[Show abstract][Hide abstract] ABSTRACT:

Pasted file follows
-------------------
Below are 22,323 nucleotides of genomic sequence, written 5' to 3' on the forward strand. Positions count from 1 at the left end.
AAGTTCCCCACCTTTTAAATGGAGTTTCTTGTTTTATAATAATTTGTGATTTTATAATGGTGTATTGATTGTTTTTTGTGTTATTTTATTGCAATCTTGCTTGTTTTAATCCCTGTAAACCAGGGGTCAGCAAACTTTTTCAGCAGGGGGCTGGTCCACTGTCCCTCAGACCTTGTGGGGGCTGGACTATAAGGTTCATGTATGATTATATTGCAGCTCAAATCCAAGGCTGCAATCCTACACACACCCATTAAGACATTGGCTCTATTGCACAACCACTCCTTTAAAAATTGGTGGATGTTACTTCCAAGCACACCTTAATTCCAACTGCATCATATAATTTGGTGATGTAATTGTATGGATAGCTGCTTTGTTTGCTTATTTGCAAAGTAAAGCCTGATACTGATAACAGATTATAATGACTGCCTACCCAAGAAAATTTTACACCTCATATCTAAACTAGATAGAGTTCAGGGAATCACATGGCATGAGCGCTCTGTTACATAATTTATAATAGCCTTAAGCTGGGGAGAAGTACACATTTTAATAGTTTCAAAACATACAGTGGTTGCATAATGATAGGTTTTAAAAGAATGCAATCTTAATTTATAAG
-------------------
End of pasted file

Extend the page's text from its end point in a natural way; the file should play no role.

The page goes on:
Since its discovery, human parvovirus B19 has been linked with a broad spectrum of clinical syndromes. An aetiological role for the virus has been confirmed in erythema infectiosum, transient aplastic crisis, persistent infection manifesting as pure red cell aplasia in immunocompromised persons, non-immune hydrops fetalis and arthritis. Less commonly recognised, but receiving increasing attention recently, are the neurological manifestations, a variety of which have been described in patients with either clinically diagnosed or laboratory confirmed B19 infection. The purpose of this review is to summarise present knowledge of B19, its known and potential pathogenic mechanisms and its association with human diseases, particularly those with neurological manifestations. The outcome of the review supports an aetiological role of the virus in neurological disease. However, the pathogenesis remains unknown and elucidating this is a priority. INTRODUCTION Human parvovirus B19 (B19), the first known par-vovirus to infect humans, was discovered during evaluation of serum hepatitis B surface antigen tests using a panel of sera . The first association between B19 infection and a clinical syndrome was with hypoplastic crisis in children with sickle-cell anaemia . Two years later, development of a new serological method for detecting specific anti-B19 IgM antibodies proved the causative role of the virus in erythema infectiosum, a com-mon childhood disease . B19 has also been shown to cause persistent infection manifesting as pure red cell aplasia in immunocompromised persons , non-immune hydrops fetalis [5,6] and arthritis [7,8]. In subsequent years, studies of B19 in humans determined the aetiological rela-tionship of B19 infection with a broad spectrum of diseases. Recent improvements regarding the development of immunological and molecular techniques provided new insight into the virology, pathogenesis and various clinical manifestation of B19 infection.
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